edward_g._tolliver.pngTALLAHASSEE — No adult should shy away from mentoring “at risk” youth, especially African-American males. Through the years, little has been done to erase the enormous gap that separates black males from the American mainstream.

As markets and social conditions shift in the global economy, so does the competitive nature of those in it. Unfortunately, the greatest loser in the struggle is the black male and the odds stacked against his chance at educational progress.

In fact, National Assessment of Education Progress data consistently reveal the disturbing academic failings of the black male. Furthermore, the black-white achievement gap in Florida’s public school system reflects the inequalities found at the national level.

So, if Fredrick Douglass was right and it really is “easier to build strong children than to repair broken men,” then mentoring at risk youth may prove to be the most palpable solution for improving the plight of black men later in life.

The history of limited educational attainment unfavorably translates into the absence of employment opportunities, negative encounters with the judicial system and elevated black male mortality.

According to a 2008 Schott Foundation study “… the social, educational and economic outcomes for black males have been more systematically devastating than the outcomes for any other racial and ethnic group or gender.”


This study obviously reveals a disturbing trend for blacks in general, but especially for black males. Consequently, fewer African-American males graduate Florida high schools, or even go on to attend institutions of higher education.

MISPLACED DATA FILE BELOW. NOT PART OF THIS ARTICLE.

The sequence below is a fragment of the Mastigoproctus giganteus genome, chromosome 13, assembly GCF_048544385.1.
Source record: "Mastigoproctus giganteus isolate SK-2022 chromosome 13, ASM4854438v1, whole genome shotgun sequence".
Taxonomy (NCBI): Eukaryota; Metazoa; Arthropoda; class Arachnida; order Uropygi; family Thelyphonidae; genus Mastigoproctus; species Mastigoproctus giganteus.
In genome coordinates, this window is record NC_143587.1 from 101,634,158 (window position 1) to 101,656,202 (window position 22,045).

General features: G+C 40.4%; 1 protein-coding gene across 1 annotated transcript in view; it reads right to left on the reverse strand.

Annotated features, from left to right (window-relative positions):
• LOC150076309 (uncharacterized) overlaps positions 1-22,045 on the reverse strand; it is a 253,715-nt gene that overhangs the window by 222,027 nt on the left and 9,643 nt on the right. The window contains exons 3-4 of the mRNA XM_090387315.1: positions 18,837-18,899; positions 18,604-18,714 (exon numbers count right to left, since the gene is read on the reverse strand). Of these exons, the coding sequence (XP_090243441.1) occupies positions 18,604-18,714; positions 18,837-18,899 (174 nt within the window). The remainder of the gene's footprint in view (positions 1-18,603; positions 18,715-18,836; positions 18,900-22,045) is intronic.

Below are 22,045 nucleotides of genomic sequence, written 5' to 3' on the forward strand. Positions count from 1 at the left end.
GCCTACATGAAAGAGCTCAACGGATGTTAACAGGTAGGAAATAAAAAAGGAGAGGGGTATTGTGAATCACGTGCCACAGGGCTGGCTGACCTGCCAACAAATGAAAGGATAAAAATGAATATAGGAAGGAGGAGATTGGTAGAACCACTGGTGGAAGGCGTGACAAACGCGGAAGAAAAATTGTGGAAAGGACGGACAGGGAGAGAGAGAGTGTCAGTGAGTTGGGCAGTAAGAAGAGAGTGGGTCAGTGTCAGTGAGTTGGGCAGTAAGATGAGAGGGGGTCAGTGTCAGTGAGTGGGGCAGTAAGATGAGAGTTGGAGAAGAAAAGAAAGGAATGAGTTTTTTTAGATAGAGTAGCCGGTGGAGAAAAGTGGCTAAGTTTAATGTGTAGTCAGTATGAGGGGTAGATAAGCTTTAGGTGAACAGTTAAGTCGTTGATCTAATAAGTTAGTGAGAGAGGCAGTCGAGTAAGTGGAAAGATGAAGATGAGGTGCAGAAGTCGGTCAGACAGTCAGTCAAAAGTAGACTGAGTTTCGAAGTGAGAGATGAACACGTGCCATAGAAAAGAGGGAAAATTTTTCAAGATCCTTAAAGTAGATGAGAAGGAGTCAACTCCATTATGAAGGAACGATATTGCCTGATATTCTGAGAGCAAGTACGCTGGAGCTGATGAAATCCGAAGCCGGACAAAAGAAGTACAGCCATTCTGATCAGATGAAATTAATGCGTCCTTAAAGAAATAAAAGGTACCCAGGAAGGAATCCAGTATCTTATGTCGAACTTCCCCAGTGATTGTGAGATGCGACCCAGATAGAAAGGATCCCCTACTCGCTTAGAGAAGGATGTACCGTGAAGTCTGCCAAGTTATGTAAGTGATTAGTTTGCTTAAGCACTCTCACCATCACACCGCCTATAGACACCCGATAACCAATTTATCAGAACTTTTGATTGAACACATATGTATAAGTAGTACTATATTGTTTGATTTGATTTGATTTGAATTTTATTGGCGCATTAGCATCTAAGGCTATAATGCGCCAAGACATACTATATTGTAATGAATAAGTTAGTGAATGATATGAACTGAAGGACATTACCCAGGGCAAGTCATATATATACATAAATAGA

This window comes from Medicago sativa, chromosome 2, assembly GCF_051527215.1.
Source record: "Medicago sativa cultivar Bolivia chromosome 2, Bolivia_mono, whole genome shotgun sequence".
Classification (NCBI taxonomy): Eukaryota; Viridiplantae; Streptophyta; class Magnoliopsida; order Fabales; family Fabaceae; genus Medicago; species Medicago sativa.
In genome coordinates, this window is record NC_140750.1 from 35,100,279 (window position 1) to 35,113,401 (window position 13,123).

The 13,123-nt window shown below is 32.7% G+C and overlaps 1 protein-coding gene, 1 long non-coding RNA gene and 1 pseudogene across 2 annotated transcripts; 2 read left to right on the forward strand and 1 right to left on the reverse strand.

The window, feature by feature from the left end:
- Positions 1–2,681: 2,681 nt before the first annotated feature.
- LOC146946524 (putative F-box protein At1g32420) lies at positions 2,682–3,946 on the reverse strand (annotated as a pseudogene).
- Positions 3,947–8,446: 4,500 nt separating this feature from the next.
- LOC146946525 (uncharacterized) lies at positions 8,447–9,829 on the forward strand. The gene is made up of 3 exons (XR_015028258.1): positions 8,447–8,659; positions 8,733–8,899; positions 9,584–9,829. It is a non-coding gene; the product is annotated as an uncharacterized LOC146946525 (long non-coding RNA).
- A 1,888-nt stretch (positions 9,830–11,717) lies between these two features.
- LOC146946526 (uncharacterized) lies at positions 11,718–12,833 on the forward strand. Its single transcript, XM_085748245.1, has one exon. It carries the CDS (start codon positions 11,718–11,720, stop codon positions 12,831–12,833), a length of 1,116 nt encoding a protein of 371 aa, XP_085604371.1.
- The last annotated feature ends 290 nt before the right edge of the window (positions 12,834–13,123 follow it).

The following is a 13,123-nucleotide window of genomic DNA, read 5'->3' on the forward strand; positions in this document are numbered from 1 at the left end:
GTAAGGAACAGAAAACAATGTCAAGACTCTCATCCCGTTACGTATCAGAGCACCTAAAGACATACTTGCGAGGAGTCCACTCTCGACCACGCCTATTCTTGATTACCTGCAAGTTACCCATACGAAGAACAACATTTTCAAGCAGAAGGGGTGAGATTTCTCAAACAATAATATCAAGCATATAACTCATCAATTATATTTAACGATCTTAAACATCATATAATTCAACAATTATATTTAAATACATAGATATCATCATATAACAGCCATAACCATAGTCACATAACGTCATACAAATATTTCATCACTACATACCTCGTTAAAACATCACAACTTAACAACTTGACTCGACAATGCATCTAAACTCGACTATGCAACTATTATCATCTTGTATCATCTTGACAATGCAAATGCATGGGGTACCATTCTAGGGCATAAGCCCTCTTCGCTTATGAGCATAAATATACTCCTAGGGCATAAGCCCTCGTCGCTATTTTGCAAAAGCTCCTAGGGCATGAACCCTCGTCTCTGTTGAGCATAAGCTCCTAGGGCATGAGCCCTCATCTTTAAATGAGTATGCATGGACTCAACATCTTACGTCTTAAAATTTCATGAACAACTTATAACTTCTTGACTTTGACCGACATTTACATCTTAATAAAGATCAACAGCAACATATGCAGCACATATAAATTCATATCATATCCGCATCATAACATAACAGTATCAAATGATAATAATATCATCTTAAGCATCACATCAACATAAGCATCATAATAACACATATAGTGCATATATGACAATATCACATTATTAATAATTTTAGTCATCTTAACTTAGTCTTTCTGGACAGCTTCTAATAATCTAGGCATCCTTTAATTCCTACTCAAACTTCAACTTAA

In addition, a disproportionally high number of black males are enrolled in special education classes where the adolescent black male is labeled a behavior liability. Also, many of these young men experience a prelude to lifelong failure as they become channeled into what some refer to as the “school-to-prison” pipeline.

At what cost are we willing to sacrifice educational opportunities for black males? Denying these young men the chance to pursue a meaningful and productive life through a quality education is unwarranted. Although it is far from complete, the existing descriptive research amply demonstrates that black males are at especially high risk of educational failure.

The black-white achievement gap is apparent from the fourth grade onward, appears to widen through the ninth grade and then stabilizes partially as a consequence of disproportionately high dropout rates among black students during the first two years of high school.


Since 1990, as evidenced by the tremendously triumphant 80 percent graduation rate of the Black Male College Explorers Program at Florida A&M University, participating “at-risk” black male students in seventh through eleventh grade overcome academic obstacles in a positive and supportive college setting. Enrollees are immersed in rigorous, meaningful instruction, and mentoring, which engages them rationally, and is coupled with workshops, seminars, and motivational field trips.

These young men immeasurably increase their chances of finishing high school. More importantly, many go on to pursue a college degree as well.

It is of vital importance that we provide mentoring assistance for these young men. This help should come in the form of understanding that mentoring is not easy nor will every attempt be met with success. The following tips, far from all encompassing, are intended to enhance results for the mentee as well as the mentor.

1. Accept as true that your mentoring involvement has immeasurable value.
2. Be an active listener without being judgmental.
3. Know that your reliability is a recipe to building and sustaining a positive relationship.
4. Understand your role as mentor and leave professional work to those responsible for it.
Set a good example of integrity in dealing with a mentee to establish a basis for future success.

*Pictured above is Edward G. Tolliver, Ph.D., director of the Black Male College Explorers Program at Florida A&M University. Follow @ FAMU_LivingWell. Visit famu.edu/livingwell101